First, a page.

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Chest. 2013 Nov;144(5):1597-1602. doi: 10.1378/chest.12-3103.

Clinical outcomes of indwelling pleural catheter-related pleural infections: an international multicenter study.

Author information

1
Pleural Diseases Unit, Sir Charles Gairdner Hospital, Perth, WA, Australia; Centre for Asthma, Allergy, and Respiratory Research, and the School of Medicine and Pharmacology, University of Western Australia, Perth, WA, Australia.
2
Division of Respiratory Medicine, University of Calgary, Calgary, AB, Canada.
3
Division of Pulmonary and Critical Care Medicine, Johns Hopkins Hospital, Baltimore, MD.
4
Oxford Respiratory Trials Unit, Churchill Hospital, Oxford, England.
5
Department of Thoracic Oncology, Papworth Hospital, Cambridge, England.
6
Princess Alexandra Hospital, Brisbane, QLD, Australia.
7
Academic Respiratory Unit, School of Clinical Sciences, University of Bristol, Bristol, England.
8
Lahey Clinic, Burlington, MA.
9
Netherlands Cancer Institute, Amsterdam, The Netherlands.
10
Nepean Hospital Lung Cancer Multidisciplinary Group, Sydney, NSW, Australia.
11
Pleural Diseases Unit, Sir Charles Gairdner Hospital, Perth, WA, Australia.
12
Pleural Diseases Unit, Sir Charles Gairdner Hospital, Perth, WA, Australia; Centre for Asthma, Allergy, and Respiratory Research, and the School of Medicine and Pharmacology, University of Western Australia, Perth, WA, Australia. Electronic address: gary.lee@uwa.edu.au.

Abstract

BACKGROUND:

Indwelling pleural catheters (IPCs) offer effective control of malignant pleural effusions (MPEs). IPC-related infection is uncommon but remains a major concern. Individual IPC centers see few infections, and previous reports lack sufficient numbers and detail. This study combined the experience of 11 centers from North America, Europe, and Australia to describe the incidence, microbiology, management, and clinical outcomes of IPC-related pleural infection.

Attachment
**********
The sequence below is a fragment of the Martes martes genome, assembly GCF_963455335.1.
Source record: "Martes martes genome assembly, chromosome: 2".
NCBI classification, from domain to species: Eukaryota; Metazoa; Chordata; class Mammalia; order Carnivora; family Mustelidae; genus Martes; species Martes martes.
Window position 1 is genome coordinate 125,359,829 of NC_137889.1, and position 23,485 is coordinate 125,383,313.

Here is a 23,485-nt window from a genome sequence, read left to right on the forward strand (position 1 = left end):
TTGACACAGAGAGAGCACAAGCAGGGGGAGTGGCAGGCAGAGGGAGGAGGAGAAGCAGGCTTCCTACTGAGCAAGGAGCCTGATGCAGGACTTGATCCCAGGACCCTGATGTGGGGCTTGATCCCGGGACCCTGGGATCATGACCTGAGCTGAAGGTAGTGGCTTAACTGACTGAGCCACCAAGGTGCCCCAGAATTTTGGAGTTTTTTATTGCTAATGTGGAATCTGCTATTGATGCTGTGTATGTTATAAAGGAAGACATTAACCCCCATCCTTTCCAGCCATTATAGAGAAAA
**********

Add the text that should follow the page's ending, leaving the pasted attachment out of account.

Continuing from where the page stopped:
METHODS:

This was a multicenter retrospective review of 1,021 patients with IPCs. All had confirmed MPE.

RESULTS:

Only 50 patients (4.9%) developed an IPC-related pleural infection; most (94%) were successfully controlled with antibiotics (62% IV). One death (2%) directly resulted from the infection, whereas two patients (4%) had ongoing infectious symptoms when they died of cancer progression. Staphylococcus aureus was the causative organism in 48% of cases. Infections from gram-negative organisms were associated with an increased need for continuous antibiotics or death (60% vs 15% in gram-positive and 25% mixed infections, P = .02). The infections in the majority (54%) of cases were managed successfully without removing the IPC. Postinfection pleurodesis developed in 31 patients (62%), especially those infected with staphylococci (79% vs 45% with nonstaphylococcal infections, P = .04).

CONCLUSIONS:

The incidence of IPC-related pleural infection was low. The overall mortality risk from pleural infection in patients treated with IPC was only 0.29%. Antibiotics should cover S aureus and gram-negative organisms until microbiology is confirmed. Postinfection pleurodesis is common and often allows removal of IPC. Heterogeneity in management is common, and future studies to define the optimal treatment strategies are needed.

PMID:
23828305
DOI:
10.1378/chest.12-3103
[Indexed for MEDLINE]

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